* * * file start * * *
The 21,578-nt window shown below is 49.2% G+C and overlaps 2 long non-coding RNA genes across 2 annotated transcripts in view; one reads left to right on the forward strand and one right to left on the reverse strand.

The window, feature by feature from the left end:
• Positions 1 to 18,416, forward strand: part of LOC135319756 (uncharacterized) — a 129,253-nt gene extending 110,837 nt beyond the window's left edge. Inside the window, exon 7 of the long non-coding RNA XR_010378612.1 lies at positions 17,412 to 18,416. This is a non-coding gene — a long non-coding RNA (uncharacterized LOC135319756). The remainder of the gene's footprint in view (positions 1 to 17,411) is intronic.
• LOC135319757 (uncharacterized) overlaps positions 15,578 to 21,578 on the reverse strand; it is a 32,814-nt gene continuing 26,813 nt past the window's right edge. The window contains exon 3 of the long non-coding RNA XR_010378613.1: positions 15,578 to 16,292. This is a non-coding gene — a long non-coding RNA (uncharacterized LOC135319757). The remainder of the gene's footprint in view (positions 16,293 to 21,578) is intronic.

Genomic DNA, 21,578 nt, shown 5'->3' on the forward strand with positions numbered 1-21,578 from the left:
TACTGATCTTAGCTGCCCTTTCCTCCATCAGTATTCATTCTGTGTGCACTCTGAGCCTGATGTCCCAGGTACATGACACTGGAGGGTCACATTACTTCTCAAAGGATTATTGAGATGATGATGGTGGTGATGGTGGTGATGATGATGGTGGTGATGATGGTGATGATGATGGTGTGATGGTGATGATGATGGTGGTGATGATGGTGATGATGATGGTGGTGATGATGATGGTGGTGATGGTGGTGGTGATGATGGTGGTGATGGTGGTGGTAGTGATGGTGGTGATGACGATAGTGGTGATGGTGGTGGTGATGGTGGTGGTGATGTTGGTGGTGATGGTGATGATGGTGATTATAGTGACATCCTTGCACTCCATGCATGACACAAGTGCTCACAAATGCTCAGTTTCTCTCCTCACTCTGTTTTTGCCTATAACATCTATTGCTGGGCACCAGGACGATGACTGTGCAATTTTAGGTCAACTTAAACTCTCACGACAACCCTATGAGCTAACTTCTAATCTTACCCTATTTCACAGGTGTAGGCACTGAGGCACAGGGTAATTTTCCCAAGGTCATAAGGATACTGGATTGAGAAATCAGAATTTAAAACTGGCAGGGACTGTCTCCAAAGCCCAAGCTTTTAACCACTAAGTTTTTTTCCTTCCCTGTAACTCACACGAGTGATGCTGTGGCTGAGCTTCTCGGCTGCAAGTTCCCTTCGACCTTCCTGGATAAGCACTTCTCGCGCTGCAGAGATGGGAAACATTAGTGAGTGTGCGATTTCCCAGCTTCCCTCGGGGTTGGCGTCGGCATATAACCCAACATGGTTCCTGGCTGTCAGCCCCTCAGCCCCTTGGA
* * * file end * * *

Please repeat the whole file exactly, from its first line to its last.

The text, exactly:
The 21,578-nt window shown below is 49.2% G+C and overlaps 2 long non-coding RNA genes across 2 annotated transcripts in view; one reads left to right on the forward strand and one right to left on the reverse strand.

The window, feature by feature from the left end:
• Positions 1 to 18,416, forward strand: part of LOC135319756 (uncharacterized) — a 129,253-nt gene extending 110,837 nt beyond the window's left edge. Inside the window, exon 7 of the long non-coding RNA XR_010378612.1 lies at positions 17,412 to 18,416. This is a non-coding gene — a long non-coding RNA (uncharacterized LOC135319756). The remainder of the gene's footprint in view (positions 1 to 17,411) is intronic.
• LOC135319757 (uncharacterized) overlaps positions 15,578 to 21,578 on the reverse strand; it is a 32,814-nt gene continuing 26,813 nt past the window's right edge. The window contains exon 3 of the long non-coding RNA XR_010378613.1: positions 15,578 to 16,292. This is a non-coding gene — a long non-coding RNA (uncharacterized LOC135319757). The remainder of the gene's footprint in view (positions 16,293 to 21,578) is intronic.

Genomic DNA, 21,578 nt, shown 5'->3' on the forward strand with positions numbered 1-21,578 from the left:
TACTGATCTTAGCTGCCCTTTCCTCCATCAGTATTCATTCTGTGTGCACTCTGAGCCTGATGTCCCAGGTACATGACACTGGAGGGTCACATTACTTCTCAAAGGATTATTGAGATGATGATGGTGGTGATGGTGGTGATGATGATGGTGGTGATGATGGTGATGATGATGGTGTGATGGTGATGATGATGGTGGTGATGATGGTGATGATGATGGTGGTGATGATGATGGTGGTGATGGTGGTGGTGATGATGGTGGTGATGGTGGTGGTAGTGATGGTGGTGATGACGATAGTGGTGATGGTGGTGGTGATGGTGGTGGTGATGTTGGTGGTGATGGTGATGATGGTGATTATAGTGACATCCTTGCACTCCATGCATGACACAAGTGCTCACAAATGCTCAGTTTCTCTCCTCACTCTGTTTTTGCCTATAACATCTATTGCTGGGCACCAGGACGATGACTGTGCAATTTTAGGTCAACTTAAACTCTCACGACAACCCTATGAGCTAACTTCTAATCTTACCCTATTTCACAGGTGTAGGCACTGAGGCACAGGGTAATTTTCCCAAGGTCATAAGGATACTGGATTGAGAAATCAGAATTTAAAACTGGCAGGGACTGTCTCCAAAGCCCAAGCTTTTAACCACTAAGTTTTTTTCCTTCCCTGTAACTCACACGAGTGATGCTGTGGCTGAGCTTCTCGGCTGCAAGTTCCCTTCGACCTTCCTGGATAAGCACTTCTCGCGCTGCAGAGATGGGAAACATTAGTGAGTGTGCGATTTCCCAGCTTCCCTCGGGGTTGGCGTCGGCATATAACCCAACATGGTTCCTGGCTGTCAGCCCCTCAGCCCCTTGGA